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Ed Driscoll

‘Unlike European Cities, No Bombs Fell on this American City’

February 9th, 2011 - 12:15 pm

Gee, somewhere between abandoning all hope and trying to present a dystopian wasteland as some sort of glittering Michael Mann-style Michigan Vice Big City at Night, within which you half-expect an Armani-suited Sonny Crockett to zoom by in his Ferrari, there has to be a happy medium. Say what you will about GM’s ads, but they don’t remind you of the horrid environment that their cars are produced in and use it as selling point.

My post on the topic on Monday was an extension of my immediate take upon watching the ad during the Super Bowl and being rather surprised at both its dissipated theme and its “edgy” pitchman. But the reaction was somewhat divided in its comments, with perhaps a third of the readers defending the ad.

Incidentally, contrast the initial emotions the Chrysler ad generates with the commercial that was the hit of the Super Bowl. The Volkswagen ad leaves you with happy Gen-X images of family, childhood and Star Wars. Watching those ads, I’m not immediately pondering the unemployment rate in Wolfsburg, or whether VW’s pension plans are underfunded, or if unionization is dragging the company’s revenues downward.

The Chrysler ad has consumers going at each other hammer and tongs in blog comments and on Twitter over how badly the images of a bombed-out Detroit hurt the reputation of the commercial’s underlying product. And speaking of going at it, on his Website’s homepage, Mark quotes some of the Motor City’s more …enthusiastic… defenders.

I wonder if this is the sort of buzz Chrysler wants associated with their product:

Michiganders stand tall against Steyn’s outrageous assault on Detroit
~see also The Detroit News: “Beckmann blasts elitist!“; and The Wall Street Journal: “Eminem fires up Steyn” – and more from the Inside LineDaniel Howes, and Small Dead Animals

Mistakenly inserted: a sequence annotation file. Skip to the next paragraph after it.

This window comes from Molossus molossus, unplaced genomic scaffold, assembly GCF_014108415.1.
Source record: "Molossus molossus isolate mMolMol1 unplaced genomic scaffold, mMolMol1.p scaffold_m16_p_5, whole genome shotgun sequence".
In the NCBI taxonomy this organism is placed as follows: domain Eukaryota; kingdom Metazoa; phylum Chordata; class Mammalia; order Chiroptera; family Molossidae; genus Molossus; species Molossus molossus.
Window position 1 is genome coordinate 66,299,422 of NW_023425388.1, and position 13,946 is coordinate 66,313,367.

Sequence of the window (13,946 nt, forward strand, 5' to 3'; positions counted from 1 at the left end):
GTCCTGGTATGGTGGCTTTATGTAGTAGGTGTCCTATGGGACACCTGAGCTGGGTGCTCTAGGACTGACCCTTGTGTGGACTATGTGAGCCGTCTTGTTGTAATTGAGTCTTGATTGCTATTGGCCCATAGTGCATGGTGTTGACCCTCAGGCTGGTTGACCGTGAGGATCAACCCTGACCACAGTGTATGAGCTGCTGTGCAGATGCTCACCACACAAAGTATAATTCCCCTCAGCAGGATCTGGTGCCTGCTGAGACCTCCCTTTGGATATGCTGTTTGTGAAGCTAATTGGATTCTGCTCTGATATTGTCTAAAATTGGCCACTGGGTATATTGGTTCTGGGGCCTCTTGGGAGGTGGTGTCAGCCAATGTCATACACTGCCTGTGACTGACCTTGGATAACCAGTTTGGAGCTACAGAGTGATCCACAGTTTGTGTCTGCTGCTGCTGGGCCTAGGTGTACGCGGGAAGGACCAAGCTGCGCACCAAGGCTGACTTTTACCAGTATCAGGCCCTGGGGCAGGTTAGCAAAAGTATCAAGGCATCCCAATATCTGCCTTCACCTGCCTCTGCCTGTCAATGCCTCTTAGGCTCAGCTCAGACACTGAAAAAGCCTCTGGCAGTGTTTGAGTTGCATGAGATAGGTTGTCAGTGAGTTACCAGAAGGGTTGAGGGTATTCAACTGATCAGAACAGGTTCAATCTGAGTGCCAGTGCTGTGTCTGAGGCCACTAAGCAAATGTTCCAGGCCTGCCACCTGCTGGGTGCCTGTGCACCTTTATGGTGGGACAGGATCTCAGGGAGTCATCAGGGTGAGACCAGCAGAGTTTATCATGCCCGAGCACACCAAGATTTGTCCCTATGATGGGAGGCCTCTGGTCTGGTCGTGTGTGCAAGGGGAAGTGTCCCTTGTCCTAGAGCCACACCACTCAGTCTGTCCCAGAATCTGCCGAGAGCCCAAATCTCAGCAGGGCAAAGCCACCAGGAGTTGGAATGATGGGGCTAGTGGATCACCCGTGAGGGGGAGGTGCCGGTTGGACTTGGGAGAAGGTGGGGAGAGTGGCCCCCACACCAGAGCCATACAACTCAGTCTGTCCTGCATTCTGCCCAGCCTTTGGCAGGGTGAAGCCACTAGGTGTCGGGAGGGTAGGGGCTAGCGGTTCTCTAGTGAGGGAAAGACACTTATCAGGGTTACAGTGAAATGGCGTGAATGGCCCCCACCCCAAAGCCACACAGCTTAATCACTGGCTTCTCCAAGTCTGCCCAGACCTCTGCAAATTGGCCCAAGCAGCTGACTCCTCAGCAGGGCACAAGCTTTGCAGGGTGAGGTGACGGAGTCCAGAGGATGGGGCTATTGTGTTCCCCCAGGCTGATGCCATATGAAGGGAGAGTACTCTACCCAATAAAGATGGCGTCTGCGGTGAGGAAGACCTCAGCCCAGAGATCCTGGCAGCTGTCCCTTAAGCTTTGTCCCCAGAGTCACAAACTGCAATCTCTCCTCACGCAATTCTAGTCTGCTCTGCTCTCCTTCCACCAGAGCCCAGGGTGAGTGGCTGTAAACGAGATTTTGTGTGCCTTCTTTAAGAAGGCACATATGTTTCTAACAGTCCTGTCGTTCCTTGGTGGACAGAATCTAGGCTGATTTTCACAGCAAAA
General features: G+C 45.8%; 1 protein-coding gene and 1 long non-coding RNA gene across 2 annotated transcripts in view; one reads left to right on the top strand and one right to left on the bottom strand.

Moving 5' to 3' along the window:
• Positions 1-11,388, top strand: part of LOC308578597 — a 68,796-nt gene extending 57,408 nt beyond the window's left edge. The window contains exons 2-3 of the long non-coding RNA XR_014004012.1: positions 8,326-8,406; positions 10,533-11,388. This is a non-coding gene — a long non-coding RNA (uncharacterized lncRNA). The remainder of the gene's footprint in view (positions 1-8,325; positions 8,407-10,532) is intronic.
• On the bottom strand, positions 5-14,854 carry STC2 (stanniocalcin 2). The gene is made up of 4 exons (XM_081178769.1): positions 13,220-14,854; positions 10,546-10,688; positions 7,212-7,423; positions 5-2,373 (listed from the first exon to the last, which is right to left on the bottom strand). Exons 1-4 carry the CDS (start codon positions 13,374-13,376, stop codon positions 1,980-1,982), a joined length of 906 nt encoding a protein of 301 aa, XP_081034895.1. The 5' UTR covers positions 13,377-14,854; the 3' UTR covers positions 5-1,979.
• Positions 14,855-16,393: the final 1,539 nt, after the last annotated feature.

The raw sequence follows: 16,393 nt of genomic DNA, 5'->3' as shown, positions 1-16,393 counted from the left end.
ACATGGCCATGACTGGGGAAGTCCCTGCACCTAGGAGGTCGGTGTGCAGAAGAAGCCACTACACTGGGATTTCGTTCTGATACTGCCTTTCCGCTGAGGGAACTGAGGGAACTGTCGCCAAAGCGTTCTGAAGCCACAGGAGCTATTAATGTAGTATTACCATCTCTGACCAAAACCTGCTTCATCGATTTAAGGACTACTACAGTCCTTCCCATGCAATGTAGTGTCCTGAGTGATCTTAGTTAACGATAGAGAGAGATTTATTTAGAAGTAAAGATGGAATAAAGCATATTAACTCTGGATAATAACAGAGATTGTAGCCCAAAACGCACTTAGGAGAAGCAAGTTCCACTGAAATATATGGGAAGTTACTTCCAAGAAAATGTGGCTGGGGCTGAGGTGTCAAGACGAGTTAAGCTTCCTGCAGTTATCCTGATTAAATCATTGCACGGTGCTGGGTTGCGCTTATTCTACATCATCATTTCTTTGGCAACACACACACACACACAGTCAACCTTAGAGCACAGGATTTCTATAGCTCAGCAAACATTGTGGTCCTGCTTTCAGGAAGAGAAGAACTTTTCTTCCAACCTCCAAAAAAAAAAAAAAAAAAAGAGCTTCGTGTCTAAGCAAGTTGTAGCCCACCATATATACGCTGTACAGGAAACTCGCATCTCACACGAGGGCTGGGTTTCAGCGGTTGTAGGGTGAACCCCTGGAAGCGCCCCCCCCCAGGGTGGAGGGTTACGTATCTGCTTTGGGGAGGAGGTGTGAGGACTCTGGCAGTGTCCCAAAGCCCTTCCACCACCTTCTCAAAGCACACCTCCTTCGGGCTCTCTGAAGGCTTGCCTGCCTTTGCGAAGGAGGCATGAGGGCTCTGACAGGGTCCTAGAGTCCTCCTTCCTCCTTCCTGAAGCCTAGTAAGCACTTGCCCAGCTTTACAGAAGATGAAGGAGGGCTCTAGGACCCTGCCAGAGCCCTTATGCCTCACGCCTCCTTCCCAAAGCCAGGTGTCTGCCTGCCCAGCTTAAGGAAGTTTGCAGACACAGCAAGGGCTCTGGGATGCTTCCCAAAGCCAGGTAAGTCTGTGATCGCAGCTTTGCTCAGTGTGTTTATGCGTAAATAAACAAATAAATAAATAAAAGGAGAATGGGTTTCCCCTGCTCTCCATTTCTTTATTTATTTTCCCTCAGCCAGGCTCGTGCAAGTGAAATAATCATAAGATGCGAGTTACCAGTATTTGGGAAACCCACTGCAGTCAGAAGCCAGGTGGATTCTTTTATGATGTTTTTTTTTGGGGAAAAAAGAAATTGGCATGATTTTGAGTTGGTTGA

~On Monday’s Rush Limbaugh Show, Mark pointed out that 44 per cent of adults in Detroit have a reading comprehension below Grade Six level. In response, Detroiters say “F**k you, Mark Steyn” (South-Eastern Michigan Sports), “Mark Steyn is a Faggot” (Brandon A Jiles), and “Has anyone fed Mark Steyn a dick?” (Rufio Jones)
~Don’t forget, in a few weeks’ time Mark will be live in Michigan – though probably not for long.

Kathy Shaidle’s take on Mark’s more enthusiastic detractors is characteristically succinct.

Update: Welcome Steyn Online, Power Line, Insta-readers. For proof that Chrysler can produce an ad that reminds viewers of more positive connotations of the 20th century than the Welfare State in maximum overdrive, check out the other commercial they made in time for the Super Bowl. Note how swanky the visuals are, and how they’re geared towards such style icons (real and imagined) as Don Draper, Grace Kelly, Sinatra and JFK, rather than Eminem:

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Of course, this ad’s slogan is neatly answered by the Super Bowl ad. Whatever happened to style? It got mugged on a side street by a wannabe Detroit rapper in a sweatshirt and hoodie.

Update (2/10/11): More more here: “Detroit Mock City: Mark Steyn vs Motown.”

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